The B2B global marketing world continues to get smaller and smaller. Really??
Let me explain.
When the digital age was born we could not get enough of it. The ease and speed in which we could send and receive information was exciting. No longer was an accurate mailing address the most important piece of data for marketers, it was now the email address. And with that, suddenly there were no boundaries.
Fast forward to today. We are all on information overload, especially in the B2B world. Email use continues to grow in the business sector, with the average user sending and receiving 126 emails a day (to me, sometimes it feels like 1260 a day). This number is expected to grow to 140 by 2018, resulting in almost 140 billion emails being sent and received a day. Crazy number, right? In response to this, many countries have taken regulatory steps to reduce the amount of unsolicited/unwanted emails. The problem is, there is no consistency from country to country.
As marketers, not only is it important that we ensure that every email we send is relevant and useful for its intended audience, but it’s also our responsibility to understand the anti-spam laws and marketing regulations for all of the regions where we do business. We are on the hook to comply with the local laws in the areas we mail to. For example, in Canada, email marketers must adhere to CASL (Canada Anti-Spam Law) regulations which state that all email recipients must have opted-in to receive a communication or the sender should be prepared to be fined. They mean it. Earlier this year, the Chief Compliance and Enforcement Officer of Canada issued a $1.1 million penalty to Compu-Finder, $150K to Porter Airlines and another $48K to Plenty of Fish, the popular online dating site, for spamming Canadians.
In the European Union, the opt-in regulations are not as clear and vary based on the country, making the risk even higher. Some require opt-in action, some do not. Some do not require opt-in if the email content is relevant to their business title. In some countries, it is okay if the email address is publicly available. Other parts of the world, like Brazil, Asia-Pacific and Latin America have their own set of spam rules.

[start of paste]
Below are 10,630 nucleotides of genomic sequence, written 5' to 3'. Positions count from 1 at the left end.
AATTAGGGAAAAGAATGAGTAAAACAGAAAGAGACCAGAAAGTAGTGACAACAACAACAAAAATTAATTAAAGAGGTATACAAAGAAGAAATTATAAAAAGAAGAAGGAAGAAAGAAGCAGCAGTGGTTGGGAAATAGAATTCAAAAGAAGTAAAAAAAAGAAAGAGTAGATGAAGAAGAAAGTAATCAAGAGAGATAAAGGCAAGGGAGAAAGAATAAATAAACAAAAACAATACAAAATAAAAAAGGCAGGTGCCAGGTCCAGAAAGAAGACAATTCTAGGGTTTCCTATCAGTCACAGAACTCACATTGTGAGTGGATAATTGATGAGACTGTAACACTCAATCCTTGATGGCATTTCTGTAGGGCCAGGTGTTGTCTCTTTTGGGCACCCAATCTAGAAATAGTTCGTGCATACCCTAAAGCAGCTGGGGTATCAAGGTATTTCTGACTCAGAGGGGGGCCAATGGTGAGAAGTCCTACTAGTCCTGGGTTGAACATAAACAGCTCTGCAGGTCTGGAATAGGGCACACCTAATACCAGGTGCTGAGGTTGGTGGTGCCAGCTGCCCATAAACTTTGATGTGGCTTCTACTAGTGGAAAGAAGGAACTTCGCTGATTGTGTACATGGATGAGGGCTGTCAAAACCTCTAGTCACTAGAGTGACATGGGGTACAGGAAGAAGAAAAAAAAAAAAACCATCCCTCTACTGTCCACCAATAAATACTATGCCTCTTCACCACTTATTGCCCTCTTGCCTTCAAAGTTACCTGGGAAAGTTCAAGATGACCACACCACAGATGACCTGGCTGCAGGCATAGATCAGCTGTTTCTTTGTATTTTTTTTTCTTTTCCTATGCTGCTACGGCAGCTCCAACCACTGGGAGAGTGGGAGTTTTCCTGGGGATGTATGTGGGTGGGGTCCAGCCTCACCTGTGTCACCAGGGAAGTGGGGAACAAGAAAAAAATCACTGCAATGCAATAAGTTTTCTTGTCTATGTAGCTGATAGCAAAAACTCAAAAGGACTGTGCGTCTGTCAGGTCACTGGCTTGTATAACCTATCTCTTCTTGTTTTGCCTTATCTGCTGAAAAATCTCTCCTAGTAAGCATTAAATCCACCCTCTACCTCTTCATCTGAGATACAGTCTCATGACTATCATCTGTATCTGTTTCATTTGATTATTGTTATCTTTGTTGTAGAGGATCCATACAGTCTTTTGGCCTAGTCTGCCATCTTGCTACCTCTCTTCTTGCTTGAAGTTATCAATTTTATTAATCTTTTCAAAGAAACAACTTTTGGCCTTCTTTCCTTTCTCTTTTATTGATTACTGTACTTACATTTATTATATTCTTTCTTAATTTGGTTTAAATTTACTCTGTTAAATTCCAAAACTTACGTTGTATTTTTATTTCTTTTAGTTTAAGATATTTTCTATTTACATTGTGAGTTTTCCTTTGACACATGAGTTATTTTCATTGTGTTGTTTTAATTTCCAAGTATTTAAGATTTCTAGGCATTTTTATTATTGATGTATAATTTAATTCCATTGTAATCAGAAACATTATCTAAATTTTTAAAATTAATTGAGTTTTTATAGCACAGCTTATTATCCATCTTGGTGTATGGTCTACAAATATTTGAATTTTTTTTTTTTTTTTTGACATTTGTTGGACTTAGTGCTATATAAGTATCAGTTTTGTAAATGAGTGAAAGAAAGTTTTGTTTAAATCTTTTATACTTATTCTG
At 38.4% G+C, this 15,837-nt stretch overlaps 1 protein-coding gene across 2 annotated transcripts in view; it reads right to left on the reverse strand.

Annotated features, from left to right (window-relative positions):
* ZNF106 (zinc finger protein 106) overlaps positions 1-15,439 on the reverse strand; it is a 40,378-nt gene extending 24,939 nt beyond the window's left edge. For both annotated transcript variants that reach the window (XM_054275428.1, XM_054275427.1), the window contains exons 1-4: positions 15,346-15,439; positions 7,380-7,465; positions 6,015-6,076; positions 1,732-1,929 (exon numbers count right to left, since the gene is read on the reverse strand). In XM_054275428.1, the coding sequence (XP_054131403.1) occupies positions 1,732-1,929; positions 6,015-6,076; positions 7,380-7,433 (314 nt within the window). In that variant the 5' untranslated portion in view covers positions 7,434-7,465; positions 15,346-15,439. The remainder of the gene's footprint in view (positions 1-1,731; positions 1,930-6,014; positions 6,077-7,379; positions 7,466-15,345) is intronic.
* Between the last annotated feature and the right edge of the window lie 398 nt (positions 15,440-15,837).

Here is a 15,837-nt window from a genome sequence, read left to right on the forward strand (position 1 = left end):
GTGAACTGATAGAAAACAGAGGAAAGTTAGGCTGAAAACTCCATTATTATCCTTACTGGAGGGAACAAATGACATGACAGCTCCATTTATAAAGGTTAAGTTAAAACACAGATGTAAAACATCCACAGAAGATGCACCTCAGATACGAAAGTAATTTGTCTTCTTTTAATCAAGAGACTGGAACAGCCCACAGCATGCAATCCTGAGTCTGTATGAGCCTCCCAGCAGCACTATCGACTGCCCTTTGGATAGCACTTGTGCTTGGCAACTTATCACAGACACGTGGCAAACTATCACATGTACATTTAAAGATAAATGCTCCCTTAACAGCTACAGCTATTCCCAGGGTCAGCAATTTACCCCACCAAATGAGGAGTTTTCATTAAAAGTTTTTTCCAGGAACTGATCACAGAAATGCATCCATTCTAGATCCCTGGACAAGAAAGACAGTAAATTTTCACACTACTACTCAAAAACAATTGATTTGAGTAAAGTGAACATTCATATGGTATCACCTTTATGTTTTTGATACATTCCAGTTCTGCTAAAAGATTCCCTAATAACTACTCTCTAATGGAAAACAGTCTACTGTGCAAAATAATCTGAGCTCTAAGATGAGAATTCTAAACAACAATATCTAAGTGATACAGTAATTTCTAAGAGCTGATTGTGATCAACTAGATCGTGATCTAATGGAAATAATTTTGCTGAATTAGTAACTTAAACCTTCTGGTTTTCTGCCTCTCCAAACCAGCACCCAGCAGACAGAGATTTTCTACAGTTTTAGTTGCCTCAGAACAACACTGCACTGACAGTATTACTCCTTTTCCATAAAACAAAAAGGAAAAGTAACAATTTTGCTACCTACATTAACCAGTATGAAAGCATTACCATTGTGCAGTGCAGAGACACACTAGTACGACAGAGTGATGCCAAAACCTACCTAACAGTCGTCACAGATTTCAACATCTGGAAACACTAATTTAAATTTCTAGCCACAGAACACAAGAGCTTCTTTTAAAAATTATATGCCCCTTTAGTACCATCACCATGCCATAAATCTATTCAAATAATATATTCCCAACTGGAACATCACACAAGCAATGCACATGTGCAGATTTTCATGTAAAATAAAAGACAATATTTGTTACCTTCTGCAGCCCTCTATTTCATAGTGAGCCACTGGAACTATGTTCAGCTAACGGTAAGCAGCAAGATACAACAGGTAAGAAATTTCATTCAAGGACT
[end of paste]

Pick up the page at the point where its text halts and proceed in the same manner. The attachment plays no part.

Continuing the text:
Once upon a time, B2B marketers could email the world. Today, the global digital marketing world is getting smaller and more challenging to communicate with your target audience.
So, with all the challenges and compliance risks that these regulations bring, is it still worth investing in global email marketing? Absolutely! According to the Direct Marketing Association (2015), for each dollar invested in email marketing, businesses see an average ROI of $43 and potentially upwards to $80 with aggressive, smart spending on technology and services. In Canada, that ROI value is $74. I like those numbers.
The question for today is how to invest marketing dollars in global digital programs for the high ROI payback without putting your company at risk for anti-spam fines or worse, being black- listed. Most businesses look to professional list service companies for this level of expertise.
At Dun & Bradstreet NetProspex, we have your back. For global contact data, we use between 15-20 in-country and aggregate vendors to source our international contact requests to ensure high quality and high deliverability, guaranteeing a 90% delivery rate. With access to over 50 million contact records, we source our data only from countries that support opt-out email marketing practices, ensuring no risk to you or your company.
Although the world of global email marketing has gotten smaller and more complex, working with a partner like Dun & Bradstreet NetProspex has made it easier and safer.